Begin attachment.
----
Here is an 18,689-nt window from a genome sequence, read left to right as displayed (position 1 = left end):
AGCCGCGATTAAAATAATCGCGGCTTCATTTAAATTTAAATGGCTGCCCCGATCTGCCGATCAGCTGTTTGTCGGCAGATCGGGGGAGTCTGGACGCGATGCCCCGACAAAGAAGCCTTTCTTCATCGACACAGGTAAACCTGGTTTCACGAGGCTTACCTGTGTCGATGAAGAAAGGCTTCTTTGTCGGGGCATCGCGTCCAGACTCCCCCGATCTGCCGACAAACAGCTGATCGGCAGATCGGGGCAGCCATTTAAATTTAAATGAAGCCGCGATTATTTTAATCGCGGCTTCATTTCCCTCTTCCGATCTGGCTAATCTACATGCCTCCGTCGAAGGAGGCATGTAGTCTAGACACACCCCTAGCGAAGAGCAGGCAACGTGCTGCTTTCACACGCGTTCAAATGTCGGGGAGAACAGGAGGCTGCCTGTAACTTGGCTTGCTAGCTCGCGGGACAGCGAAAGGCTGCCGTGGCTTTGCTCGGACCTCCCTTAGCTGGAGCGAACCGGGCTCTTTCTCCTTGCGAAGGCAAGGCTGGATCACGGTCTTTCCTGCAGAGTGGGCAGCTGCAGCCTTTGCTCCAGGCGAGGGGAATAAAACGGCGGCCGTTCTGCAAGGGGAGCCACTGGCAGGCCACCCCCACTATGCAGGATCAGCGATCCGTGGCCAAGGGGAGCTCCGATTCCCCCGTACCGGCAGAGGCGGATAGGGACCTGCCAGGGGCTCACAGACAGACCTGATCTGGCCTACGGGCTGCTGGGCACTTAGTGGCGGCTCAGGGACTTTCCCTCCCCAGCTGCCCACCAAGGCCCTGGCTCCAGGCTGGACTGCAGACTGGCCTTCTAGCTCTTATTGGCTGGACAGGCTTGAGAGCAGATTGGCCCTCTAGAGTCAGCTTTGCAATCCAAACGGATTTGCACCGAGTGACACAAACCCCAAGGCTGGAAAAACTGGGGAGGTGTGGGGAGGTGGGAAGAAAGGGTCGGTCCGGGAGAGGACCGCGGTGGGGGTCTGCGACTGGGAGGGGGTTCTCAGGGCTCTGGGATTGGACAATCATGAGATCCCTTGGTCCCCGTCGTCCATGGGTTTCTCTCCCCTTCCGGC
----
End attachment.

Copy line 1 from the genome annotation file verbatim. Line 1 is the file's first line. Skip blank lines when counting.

Here is an 18,689-nt window from a genome sequence, read left to right as displayed (position 1 = left end):